A baby with a cold is never fun, but the long-term effects of a viral infection in the young could be far more serious – in mice, at least. Rodents infected with respiratory syncytial virus (RSV) soon after birth are more likely to develop asthma later in life.
The idea that asthma is linked to viral infection is not new: numerous epidemiological studies have linked the two in humans. But it has not been clear whether the virus itself causes asthma, or whether children who are more susceptible to viruses and subsequently develop wheezing coughs are also more susceptible to asthma.
To test this, Anuradha Ray and Prabir Ray of the University of Pittsburgh in Pennsylvania and colleagues turned to baby mice. The researchers exposed the mother mice to ovalbumin, a protein in egg whites that can trigger allergic reactions. They found that the young mice gained tolerance against ovalbumin through their mother’s milk.
Once the baby mice had been weaned, the researchers repeatedly infected some of them with RSV. Three weeks later they exposed all the baby mice to ovalbumin again. The mice that had not been infected with RSV did not mount an allergic response, but the infected mice did. When the researchers examined these mice, they found that the lungs had become inflamed, and the lymph nodes that drain the lungs were swollen and full of immune cells known as T regulatory cells.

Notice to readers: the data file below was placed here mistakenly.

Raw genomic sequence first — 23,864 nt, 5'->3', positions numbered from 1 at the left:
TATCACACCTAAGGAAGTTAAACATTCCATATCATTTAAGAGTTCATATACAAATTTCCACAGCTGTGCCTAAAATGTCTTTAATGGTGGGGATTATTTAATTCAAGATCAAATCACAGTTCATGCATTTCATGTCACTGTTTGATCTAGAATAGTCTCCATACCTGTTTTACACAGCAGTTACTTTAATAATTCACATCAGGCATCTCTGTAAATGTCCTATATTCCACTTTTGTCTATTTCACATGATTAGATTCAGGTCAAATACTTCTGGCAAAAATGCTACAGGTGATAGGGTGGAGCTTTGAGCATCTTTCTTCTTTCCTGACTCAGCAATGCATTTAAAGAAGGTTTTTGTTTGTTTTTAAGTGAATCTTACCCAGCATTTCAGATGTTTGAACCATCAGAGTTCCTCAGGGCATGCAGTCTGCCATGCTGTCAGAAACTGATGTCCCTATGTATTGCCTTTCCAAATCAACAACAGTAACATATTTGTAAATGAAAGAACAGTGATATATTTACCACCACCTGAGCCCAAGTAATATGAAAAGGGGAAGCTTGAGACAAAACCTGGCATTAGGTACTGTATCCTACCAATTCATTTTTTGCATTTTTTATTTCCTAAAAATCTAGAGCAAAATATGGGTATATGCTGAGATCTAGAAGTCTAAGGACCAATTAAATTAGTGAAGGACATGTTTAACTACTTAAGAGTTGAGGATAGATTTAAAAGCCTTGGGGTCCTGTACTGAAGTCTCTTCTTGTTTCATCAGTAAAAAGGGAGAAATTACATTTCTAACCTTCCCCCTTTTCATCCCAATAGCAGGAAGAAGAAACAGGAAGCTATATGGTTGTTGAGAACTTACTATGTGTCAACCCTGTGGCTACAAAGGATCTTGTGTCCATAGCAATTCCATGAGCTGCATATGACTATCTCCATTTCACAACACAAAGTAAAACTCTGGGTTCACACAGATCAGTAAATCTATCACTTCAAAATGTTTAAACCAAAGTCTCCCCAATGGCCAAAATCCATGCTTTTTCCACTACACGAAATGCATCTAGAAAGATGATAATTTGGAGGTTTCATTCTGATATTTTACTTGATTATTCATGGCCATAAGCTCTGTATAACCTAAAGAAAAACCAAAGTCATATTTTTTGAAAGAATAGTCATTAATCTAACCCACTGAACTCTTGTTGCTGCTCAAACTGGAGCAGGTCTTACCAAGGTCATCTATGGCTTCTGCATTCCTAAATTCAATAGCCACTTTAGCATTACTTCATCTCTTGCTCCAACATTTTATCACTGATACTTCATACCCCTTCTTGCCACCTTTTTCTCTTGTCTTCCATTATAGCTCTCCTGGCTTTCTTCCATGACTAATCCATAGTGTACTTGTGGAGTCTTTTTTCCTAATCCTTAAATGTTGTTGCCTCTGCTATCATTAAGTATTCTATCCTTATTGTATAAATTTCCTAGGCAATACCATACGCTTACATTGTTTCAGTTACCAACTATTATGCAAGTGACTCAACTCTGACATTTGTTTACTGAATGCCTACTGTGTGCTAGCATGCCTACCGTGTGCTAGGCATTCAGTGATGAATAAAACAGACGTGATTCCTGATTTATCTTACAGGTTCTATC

These cells, which normally protect mice from infection, were instead secreting proteins and signalling factors that cause allergic responses. Although breast milk from the mothers is known to confer some immunity to viruses, the repeated viral infections were able to overwhelm even that protection, the researchers say.